786 F2d 1008 Conant v. United States

786 F.2d 1008

24 ERC 1343, 16 Envtl. L. Rep. 20,453

Marcus CONANT, Plaintiff-Appellant,
UNITED STATES of America, Defendant-Appellee.

No. 84-3717

Non-Argument Calendar.

United States Court of Appeals,
Eleventh Circuit.

Feb. 7, 1986.

Kenneth W. Sukhia, Asst. U.S. Atty., Tallahassee, Fla., Albert M. Ferlo, Jr. and David C. Shilton, U.S. Dept. of Justice, Land and Natural Resources Div., Appellate Section, Washington, D.C., for the U.S.

Appeal from the United States District Court for the Northern District of Florida.

Before RONEY and HATCHETT, Circuit Judges, and HENDERSON, Senior Circuit Judge.


view counter

In June 1981, the United States Army Corps of Engineers (Corps) issued a cease and desist order to plaintiff Marcus Conant, ordering him to halt placing dredge and fill material into the wetlands of the Santa Fe River. Conant filed this civil suit seeking, among other things, an injunction against enforcement of the cease and desist order. Following an evidentiary hearing, the district court entered judgment against Conant. Because the district court did not err in concluding that Conant was required by the Clean Water Act (Act) to obtain a permit before discharging dredge or fill materials into navigable waters, that the wetlands in question were "navigable waters" as defined in the Act and federal regulations, and that none of the exceptions to the permit requirements apply in this case, we affirm.


The order in question applies to only one of the nine fish ponds which Conant began to construct on his land in Alachua County, Florida, in 1980. The Corps determined that the northern end of the pond lies in a wetlands area of the Santa Fe River. The vegetation in this area included bald cypress, a species indigenous to wetlands.


Plaintiff places undue reliance on the phrase "navigable water," in section 404 of the Clean Water Act of 1977, 33 U.S.C.A. Sec. 1344, without examining its definition in the federal regulations.


The Act itself defines "navigable waters" as "the waters of the United States." "[T]he Act's definition of 'navigable waters' as 'the waters of the United States' makes it clear that the term 'navigable' as used in the Act is of limited import." United States v. Riverside Bayview Homes, Inc., --- U.S. ---, ---, 106 S.Ct. 455, 461, 88 L.Ed.2d 419 (1985). Although wetlands are not specifically mentioned in the Act itself, under the authority of the Act, the Corps has promulgated regulations defining "waters of the United States" to include wetlands adjacent to tributaries to navigable waters. 33 C.F.R. Sec. 323.2(a)(3) (1985). "Wetlands" means "those areas that are inundated or saturated by surface or ground water at a frequency and duration sufficient to support, and that under normal circumstances do support, a prevalence of vegetation typically adapted for life in saturated soil conditions." 33 C.F.R. Sec. 323.2(c) (1985). "Wetlands generally include swamps, marshes, bogs and similar areas." Id. "Adjacent" means "bordering, contiguous, or neighboring." 33 C.F.R. Sec. 323.2(d) (1985).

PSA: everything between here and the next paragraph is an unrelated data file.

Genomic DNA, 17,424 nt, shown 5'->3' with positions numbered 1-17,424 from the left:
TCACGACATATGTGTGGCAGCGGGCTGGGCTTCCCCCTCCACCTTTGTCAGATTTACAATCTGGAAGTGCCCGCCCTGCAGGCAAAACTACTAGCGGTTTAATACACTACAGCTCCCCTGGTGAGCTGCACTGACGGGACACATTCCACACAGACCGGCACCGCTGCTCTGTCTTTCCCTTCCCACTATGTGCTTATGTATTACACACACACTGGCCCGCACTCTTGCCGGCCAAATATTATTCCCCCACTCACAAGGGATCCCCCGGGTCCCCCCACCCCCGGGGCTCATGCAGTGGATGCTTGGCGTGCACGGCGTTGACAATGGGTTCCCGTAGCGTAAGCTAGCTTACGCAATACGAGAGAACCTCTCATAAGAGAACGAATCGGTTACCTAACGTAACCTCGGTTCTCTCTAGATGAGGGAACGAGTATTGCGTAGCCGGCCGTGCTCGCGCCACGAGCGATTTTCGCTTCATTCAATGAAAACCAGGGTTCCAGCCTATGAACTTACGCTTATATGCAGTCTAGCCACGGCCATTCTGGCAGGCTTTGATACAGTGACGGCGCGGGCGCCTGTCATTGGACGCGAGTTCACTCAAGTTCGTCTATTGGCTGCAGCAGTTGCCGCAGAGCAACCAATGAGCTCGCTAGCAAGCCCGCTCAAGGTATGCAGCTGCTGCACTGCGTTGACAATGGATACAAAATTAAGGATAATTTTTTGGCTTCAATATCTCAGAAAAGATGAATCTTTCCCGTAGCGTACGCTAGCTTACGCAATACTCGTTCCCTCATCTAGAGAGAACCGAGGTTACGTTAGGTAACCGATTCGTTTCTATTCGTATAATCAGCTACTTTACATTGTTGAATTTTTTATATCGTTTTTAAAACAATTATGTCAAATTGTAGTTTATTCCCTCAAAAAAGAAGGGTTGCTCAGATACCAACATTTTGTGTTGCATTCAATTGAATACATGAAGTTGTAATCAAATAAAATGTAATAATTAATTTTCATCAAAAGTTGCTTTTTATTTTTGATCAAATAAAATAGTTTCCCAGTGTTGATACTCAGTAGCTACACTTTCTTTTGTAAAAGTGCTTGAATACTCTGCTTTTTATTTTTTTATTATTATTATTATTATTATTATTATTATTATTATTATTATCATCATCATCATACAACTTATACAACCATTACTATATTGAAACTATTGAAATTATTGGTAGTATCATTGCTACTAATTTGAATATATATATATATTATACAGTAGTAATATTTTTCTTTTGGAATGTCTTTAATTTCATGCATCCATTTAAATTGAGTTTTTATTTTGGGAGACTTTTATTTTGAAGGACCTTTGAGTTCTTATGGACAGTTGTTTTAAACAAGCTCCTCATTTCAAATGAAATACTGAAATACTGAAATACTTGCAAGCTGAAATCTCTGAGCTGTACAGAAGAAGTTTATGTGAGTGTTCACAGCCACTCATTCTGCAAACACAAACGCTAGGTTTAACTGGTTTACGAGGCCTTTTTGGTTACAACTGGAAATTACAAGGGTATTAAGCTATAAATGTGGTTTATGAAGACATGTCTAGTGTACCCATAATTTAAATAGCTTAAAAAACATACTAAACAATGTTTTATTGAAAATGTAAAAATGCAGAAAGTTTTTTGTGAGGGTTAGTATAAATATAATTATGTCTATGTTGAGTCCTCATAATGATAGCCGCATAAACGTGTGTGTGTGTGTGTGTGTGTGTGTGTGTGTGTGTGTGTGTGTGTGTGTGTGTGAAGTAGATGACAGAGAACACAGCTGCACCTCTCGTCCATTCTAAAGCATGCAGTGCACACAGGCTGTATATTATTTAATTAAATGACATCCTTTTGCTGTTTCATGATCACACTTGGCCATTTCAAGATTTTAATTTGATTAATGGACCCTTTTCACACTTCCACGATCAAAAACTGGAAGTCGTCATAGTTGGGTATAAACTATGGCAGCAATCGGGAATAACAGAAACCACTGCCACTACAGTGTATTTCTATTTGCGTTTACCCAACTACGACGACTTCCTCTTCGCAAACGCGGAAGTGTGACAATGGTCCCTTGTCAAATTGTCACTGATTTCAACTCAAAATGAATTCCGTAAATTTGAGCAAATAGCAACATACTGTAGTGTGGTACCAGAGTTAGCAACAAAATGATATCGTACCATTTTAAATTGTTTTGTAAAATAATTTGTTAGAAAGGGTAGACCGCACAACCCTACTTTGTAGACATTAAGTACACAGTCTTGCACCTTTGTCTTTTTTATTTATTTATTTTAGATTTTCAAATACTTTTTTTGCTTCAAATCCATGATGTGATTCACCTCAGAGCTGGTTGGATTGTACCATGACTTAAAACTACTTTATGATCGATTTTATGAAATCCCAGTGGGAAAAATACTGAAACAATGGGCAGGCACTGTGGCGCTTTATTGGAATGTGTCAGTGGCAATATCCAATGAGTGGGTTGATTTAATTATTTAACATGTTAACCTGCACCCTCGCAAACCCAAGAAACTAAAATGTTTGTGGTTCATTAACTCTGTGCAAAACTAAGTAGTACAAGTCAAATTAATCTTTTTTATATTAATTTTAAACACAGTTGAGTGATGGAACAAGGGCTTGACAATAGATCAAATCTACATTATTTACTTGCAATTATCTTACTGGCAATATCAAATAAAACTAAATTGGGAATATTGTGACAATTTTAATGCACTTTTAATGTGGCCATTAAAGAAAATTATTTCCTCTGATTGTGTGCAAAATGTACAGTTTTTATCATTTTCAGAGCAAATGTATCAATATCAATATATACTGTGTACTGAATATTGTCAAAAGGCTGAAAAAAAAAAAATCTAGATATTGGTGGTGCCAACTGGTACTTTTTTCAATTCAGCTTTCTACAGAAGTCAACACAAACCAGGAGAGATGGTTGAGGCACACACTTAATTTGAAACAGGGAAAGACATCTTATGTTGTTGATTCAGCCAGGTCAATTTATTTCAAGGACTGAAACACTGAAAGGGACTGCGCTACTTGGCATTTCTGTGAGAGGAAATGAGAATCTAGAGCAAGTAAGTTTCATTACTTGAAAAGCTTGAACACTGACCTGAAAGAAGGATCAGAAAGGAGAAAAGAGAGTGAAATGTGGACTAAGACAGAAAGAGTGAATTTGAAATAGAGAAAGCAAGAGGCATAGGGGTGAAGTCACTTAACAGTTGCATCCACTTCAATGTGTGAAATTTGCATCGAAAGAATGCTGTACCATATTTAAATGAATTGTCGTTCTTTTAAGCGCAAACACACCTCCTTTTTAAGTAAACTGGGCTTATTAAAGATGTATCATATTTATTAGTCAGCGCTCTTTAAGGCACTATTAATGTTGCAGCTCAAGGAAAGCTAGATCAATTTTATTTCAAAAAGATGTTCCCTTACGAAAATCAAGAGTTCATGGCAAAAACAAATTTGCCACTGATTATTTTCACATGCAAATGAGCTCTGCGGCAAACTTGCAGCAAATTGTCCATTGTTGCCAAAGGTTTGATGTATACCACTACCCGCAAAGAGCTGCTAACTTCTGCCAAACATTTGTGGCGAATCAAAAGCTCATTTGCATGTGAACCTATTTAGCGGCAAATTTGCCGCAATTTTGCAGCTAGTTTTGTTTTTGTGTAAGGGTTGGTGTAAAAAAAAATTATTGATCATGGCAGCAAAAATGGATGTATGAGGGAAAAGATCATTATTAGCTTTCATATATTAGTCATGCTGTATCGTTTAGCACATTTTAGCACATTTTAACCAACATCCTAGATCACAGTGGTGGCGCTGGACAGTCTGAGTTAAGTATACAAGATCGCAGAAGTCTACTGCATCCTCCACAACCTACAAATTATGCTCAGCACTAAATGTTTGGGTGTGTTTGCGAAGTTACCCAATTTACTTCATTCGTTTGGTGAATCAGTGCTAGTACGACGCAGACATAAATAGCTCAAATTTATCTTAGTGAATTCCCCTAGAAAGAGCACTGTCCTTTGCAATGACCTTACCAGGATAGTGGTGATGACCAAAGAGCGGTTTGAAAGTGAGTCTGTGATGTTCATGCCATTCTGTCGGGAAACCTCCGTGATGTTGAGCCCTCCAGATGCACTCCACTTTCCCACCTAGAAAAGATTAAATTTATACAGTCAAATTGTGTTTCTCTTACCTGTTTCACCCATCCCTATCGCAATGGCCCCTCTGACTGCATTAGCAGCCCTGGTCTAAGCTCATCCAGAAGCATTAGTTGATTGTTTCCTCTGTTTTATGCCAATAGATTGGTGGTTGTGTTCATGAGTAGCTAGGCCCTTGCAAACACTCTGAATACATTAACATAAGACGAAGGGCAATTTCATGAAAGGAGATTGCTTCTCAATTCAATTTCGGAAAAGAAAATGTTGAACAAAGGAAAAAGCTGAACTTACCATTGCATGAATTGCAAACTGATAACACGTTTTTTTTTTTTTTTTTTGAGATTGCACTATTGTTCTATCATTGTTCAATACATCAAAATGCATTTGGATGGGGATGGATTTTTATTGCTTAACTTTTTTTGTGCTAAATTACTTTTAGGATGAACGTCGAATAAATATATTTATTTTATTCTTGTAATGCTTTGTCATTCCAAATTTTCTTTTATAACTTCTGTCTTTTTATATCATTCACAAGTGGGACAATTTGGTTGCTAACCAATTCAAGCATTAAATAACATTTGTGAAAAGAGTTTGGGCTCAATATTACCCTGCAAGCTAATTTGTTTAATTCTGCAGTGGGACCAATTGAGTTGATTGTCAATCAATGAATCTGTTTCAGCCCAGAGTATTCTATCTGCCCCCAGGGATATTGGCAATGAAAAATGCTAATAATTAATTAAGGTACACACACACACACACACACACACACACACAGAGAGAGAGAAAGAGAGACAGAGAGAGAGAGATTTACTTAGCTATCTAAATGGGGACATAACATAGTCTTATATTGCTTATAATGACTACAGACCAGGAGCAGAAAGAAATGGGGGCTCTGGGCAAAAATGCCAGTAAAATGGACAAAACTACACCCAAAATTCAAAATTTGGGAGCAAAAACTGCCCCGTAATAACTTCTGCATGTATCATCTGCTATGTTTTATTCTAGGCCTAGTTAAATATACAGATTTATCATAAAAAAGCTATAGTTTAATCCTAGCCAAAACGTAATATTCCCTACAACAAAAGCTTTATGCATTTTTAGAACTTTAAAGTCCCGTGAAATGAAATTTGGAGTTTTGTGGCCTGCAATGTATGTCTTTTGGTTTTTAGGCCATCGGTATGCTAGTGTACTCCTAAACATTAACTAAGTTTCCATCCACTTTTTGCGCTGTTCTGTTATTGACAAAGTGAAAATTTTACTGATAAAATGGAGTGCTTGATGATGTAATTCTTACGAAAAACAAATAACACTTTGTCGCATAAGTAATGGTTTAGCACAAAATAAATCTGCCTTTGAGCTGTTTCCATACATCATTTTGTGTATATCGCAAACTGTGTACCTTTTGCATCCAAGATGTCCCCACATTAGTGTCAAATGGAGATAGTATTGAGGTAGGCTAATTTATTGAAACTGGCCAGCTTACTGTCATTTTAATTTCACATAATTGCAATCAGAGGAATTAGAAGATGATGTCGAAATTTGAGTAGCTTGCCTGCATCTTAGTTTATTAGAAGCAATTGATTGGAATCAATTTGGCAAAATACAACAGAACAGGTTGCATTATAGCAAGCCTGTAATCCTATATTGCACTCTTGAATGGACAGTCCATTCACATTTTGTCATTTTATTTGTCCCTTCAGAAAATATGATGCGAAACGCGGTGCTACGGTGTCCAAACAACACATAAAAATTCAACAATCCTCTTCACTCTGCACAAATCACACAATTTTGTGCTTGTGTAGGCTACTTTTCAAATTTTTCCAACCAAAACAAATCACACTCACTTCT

The uncontradicted testimony before the district court indicated that the area in question was an "adjacent wetland." The district court's finding to this effect was not clearly erroneous. One witness noted that the wetlands area trapped undesirable pollutants and sediments before they reached the open areas of the Santa Fe River. When the United States Supreme Court recently upheld the broad scope and remedial purposes of the Clean Water Act, the Court specifically noted that one reason wetlands are protected under the Act is because they "serve to filter and purify water draining into adjacent bodies of water." United States v. Riverside Bayview Homes, Inc., --- U.S. at ---, 106 S.Ct. at 463.


The district court properly held that Mr. Conant did not qualify for any of the exceptions to the permit requirement. To fall within the exemption in 33 U.S.C.A. Sec. 1344(f)(1)(A), the activity "must be part of an established (i.e., on-going) farming, silviculture, or ranching operation.... Activities which bring an area into farming, silviculture, or ranching use are not part of an established operation." 33 C.F.R. Sec. 323.4(a)(1)(ii) (1985). Because the activity here involved construction of a fish farming operation, it does not come within this exemption.


Similarly, the reach of the exception in 33 U.S.C.A. Sec. 1344(f)(1)(C) "for the purpose of construction or maintenance of farm or stock ponds" is limited by section 1344(f)(2), which provides:

view counter

Any discharge of dredged or fill material into the navigable waters incidental to any activity having as its purpose bringing an area of the navigable waters into a use to which it was not previously subject, where the flow or circulation of navigable waters may be impaired or the reach of such waters be reduced, shall be required to have a permit under this section.


Conant's activity here involves a new use which will affect the flow of circulation within the wetlands. The plain purpose of the statute and regulations is to allow people to build ponds in connection with a previously established farming operation.


Although plaintiff argues that he is exempt from the requirement of a section 402 permit because the ponds produce less than 100,000 pounds of fish per year, this does not exempt him from the permit requirements of section 404 since the pond in question is located on wetlands. The district court opinion adequately points out the different purposes and enforcement procedures of sections 402 and 404.


The Corps' action in this case falls within its broad authority under the Act.